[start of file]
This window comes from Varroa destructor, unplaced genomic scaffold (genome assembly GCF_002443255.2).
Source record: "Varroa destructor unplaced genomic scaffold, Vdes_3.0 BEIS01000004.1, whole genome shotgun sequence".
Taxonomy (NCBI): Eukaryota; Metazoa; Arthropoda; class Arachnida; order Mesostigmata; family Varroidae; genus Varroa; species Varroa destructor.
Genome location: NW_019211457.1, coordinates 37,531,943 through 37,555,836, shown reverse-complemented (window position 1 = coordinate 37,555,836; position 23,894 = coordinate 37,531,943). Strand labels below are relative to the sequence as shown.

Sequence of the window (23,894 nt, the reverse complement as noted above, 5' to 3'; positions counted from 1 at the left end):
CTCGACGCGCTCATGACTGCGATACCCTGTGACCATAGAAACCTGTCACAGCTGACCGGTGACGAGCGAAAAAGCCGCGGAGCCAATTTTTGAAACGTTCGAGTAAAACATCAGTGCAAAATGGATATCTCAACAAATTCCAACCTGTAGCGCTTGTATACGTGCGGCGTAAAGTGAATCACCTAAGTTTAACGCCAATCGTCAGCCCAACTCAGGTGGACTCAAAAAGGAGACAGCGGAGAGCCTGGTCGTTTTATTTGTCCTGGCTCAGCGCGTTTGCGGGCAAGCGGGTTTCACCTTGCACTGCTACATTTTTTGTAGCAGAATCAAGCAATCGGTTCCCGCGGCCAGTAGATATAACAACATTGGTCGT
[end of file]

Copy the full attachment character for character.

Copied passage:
This window comes from Varroa destructor, unplaced genomic scaffold (genome assembly GCF_002443255.2).
Source record: "Varroa destructor unplaced genomic scaffold, Vdes_3.0 BEIS01000004.1, whole genome shotgun sequence".
Taxonomy (NCBI): Eukaryota; Metazoa; Arthropoda; class Arachnida; order Mesostigmata; family Varroidae; genus Varroa; species Varroa destructor.
Genome location: NW_019211457.1, coordinates 37,531,943 through 37,555,836, shown reverse-complemented (window position 1 = coordinate 37,555,836; position 23,894 = coordinate 37,531,943). Strand labels below are relative to the sequence as shown.

Sequence of the window (23,894 nt, the reverse complement as noted above, 5' to 3'; positions counted from 1 at the left end):
CTCGACGCGCTCATGACTGCGATACCCTGTGACCATAGAAACCTGTCACAGCTGACCGGTGACGAGCGAAAAAGCCGCGGAGCCAATTTTTGAAACGTTCGAGTAAAACATCAGTGCAAAATGGATATCTCAACAAATTCCAACCTGTAGCGCTTGTATACGTGCGGCGTAAAGTGAATCACCTAAGTTTAACGCCAATCGTCAGCCCAACTCAGGTGGACTCAAAAAGGAGACAGCGGAGAGCCTGGTCGTTTTATTTGTCCTGGCTCAGCGCGTTTGCGGGCAAGCGGGTTTCACCTTGCACTGCTACATTTTTTGTAGCAGAATCAAGCAATCGGTTCCCGCGGCCAGTAGATATAACAACATTGGTCGT